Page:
The prophet Zephaniah predicts that the Israelite God Yahweh will overcome the gods of foreign nations. These foreign deities will be deserted by their worshipers, who will turn instead to the God of Israel.
But just how God plans to defeat these false gods is not easily understood. Indeed, the question has perplexed Bible translators and commentators for hundreds of years.
According to the New Revised Standard Version (NRSV) of the Bible, God will “shrivel” these other deities:
The Lord will be terrible against them; he will shrivel (rzh) all the gods of the earth, and to [the Lord] shall bow down, each in its place, all the coasts and islands of the nations.
According to the New English Bible translation, God will “reduce to beggary all the gods of the earth.” In the King James Version, God “will famish” the other deities. One recent translator suggests God will simply “rule over” the deities.1 The New Jewish Publication Society’s translation is closer to the NRSV: The Lord causes the gods “to shrivel.”
Ancient translations are equally diverse. The Septuagint and the Peshitta (ancient Greek and Syriac translations of the Hebrew Bible, respectively) translate rzh as “destroy”: “The Lord…will destroy all the gods of the earth.” The Vulgate—the Latin translation produced by the fourth-century church father Jerome—describes Yahweh “enfeebling” the other gods.
The problem for translators ancient and modern is that the Hebrew verb Zephaniah uses—rzh (pronounced razah)—appears in this form only once in the Bible; it is what scholars call a hapax legomenon (Greek for “said once”).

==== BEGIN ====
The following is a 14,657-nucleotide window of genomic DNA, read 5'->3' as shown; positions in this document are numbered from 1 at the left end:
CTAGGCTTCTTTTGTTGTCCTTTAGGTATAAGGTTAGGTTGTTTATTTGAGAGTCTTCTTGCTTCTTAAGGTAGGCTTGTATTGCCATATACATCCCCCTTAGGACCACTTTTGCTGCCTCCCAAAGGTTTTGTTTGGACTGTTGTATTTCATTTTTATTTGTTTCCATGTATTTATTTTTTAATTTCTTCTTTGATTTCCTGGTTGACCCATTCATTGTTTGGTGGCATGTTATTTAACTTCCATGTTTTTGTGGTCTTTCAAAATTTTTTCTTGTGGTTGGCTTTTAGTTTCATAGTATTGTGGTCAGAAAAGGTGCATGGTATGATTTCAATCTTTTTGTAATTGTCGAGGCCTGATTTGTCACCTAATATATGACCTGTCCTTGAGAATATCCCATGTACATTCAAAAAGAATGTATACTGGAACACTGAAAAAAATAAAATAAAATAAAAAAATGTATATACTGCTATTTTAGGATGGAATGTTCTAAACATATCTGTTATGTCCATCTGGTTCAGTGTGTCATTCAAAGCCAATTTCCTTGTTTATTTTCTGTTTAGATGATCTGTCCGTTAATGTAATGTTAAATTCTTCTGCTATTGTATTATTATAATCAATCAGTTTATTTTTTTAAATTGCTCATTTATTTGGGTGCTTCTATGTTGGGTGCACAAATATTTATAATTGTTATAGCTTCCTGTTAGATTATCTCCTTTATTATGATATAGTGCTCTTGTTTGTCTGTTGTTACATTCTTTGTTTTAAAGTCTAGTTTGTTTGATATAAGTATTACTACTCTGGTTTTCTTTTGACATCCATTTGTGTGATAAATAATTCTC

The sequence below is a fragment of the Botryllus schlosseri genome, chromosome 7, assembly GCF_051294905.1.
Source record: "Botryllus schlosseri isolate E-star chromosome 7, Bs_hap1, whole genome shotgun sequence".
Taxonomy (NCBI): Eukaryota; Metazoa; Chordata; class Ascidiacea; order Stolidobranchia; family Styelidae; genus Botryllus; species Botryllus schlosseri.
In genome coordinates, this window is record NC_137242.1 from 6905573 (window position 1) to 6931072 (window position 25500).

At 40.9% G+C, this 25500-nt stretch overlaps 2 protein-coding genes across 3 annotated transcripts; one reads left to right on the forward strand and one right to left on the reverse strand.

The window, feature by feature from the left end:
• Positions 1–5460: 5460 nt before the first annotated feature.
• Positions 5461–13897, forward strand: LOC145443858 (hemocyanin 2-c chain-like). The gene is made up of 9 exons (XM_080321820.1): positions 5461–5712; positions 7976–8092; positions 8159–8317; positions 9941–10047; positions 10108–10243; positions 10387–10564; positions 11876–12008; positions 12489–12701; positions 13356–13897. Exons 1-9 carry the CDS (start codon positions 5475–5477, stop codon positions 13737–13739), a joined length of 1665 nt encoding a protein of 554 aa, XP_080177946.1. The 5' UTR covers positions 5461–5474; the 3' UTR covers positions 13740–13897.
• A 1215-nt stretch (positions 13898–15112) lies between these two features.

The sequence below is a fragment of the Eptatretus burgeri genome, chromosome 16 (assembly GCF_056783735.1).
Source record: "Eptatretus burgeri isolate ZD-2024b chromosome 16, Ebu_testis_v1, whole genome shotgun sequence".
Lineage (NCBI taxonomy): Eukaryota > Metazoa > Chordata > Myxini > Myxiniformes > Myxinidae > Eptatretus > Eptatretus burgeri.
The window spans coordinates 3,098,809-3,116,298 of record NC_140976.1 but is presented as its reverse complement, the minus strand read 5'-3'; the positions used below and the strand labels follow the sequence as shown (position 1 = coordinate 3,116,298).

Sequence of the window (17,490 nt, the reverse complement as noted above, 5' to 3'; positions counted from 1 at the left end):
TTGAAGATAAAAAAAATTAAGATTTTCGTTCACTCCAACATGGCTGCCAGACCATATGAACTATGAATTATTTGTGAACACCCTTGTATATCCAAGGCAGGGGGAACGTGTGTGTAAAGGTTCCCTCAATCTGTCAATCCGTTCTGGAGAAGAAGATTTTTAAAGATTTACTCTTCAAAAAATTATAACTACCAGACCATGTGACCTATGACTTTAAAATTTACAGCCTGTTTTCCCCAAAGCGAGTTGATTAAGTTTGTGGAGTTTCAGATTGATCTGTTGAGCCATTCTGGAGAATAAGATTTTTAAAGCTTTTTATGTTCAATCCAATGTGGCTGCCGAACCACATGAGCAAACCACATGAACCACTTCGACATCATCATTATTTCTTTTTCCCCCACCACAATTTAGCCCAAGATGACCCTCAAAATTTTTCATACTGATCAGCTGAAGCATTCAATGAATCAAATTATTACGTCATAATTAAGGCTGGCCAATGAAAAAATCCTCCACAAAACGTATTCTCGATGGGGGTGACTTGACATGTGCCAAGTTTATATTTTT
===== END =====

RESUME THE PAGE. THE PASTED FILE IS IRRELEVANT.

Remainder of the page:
Fortunately, although rzh does not appear elsewhere in the Bible, words from the same root do: In these cases, the root clearly means “to make lean” or “to famish”—closer to the King James Version. Thus, Isaiah predicts, “The glory of Jacob will fade; the fat of his body will waste away (yeirazeh)” (Isaiah 17:4). And Ezekiel states, “I myself will judge between the fat sheep and the lean (razah) sheep” (Ezekiel 34:20). Furthermore, the Arabic cognate verb radhiya means “grow thin,” “grow weak.”
For this reason, most commentators today agree that “famish” is the most literal translation of rzh, but they tend to interpret the term metaphorically: Yahweh will not literally starve the gods but will somehow weaken them and render them powerless. He’ll “shrink” their domain so that they’ll have less land to rule over, one commentator suggests.2
But there’s reason to believe that the most literal reading of Zephaniah 2:10—“[The Lord] will famish all the gods of the earth”—is the most accurate, and that it need not be interpreted metaphorically.
As noted in Michael Dick’s article “Worshiping Idols,” BR 18:02, Babylonian cult statues did not just represent deities; they were themselves considered divine. Man-made cult statues were transformed into living deities during an elaborate ritual known (in both Babylon and Egypt) as the Opening of the Mouth, or the